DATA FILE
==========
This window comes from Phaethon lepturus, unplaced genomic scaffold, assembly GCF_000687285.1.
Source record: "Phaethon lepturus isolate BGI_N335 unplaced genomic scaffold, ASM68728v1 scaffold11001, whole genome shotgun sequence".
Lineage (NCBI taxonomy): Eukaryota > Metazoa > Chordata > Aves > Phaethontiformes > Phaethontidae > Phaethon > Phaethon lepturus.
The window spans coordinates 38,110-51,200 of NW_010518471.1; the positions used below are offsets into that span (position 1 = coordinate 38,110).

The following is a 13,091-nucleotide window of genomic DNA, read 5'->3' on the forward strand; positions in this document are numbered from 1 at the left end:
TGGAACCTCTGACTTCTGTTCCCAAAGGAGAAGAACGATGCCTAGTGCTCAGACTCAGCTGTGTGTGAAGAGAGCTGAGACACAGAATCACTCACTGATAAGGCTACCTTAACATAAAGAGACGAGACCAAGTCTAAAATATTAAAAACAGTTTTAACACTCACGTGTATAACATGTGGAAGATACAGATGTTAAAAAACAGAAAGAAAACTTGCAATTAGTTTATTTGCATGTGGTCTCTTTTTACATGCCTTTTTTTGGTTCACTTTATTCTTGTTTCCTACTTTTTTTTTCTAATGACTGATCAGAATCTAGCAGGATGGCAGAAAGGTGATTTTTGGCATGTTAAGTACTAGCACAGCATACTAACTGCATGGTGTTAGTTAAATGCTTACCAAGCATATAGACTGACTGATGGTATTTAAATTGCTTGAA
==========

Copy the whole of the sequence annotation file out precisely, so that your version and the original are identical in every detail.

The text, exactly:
This window comes from Phaethon lepturus, unplaced genomic scaffold, assembly GCF_000687285.1.
Source record: "Phaethon lepturus isolate BGI_N335 unplaced genomic scaffold, ASM68728v1 scaffold11001, whole genome shotgun sequence".
Lineage (NCBI taxonomy): Eukaryota > Metazoa > Chordata > Aves > Phaethontiformes > Phaethontidae > Phaethon > Phaethon lepturus.
The window spans coordinates 38,110-51,200 of NW_010518471.1; the positions used below are offsets into that span (position 1 = coordinate 38,110).

The following is a 13,091-nucleotide window of genomic DNA, read 5'->3' on the forward strand; positions in this document are numbered from 1 at the left end:
TGGAACCTCTGACTTCTGTTCCCAAAGGAGAAGAACGATGCCTAGTGCTCAGACTCAGCTGTGTGTGAAGAGAGCTGAGACACAGAATCACTCACTGATAAGGCTACCTTAACATAAAGAGACGAGACCAAGTCTAAAATATTAAAAACAGTTTTAACACTCACGTGTATAACATGTGGAAGATACAGATGTTAAAAAACAGAAAGAAAACTTGCAATTAGTTTATTTGCATGTGGTCTCTTTTTACATGCCTTTTTTTGGTTCACTTTATTCTTGTTTCCTACTTTTTTTTTCTAATGACTGATCAGAATCTAGCAGGATGGCAGAAAGGTGATTTTTGGCATGTTAAGTACTAGCACAGCATACTAACTGCATGGTGTTAGTTAAATGCTTACCAAGCATATAGACTGACTGATGGTATTTAAATTGCTTGAA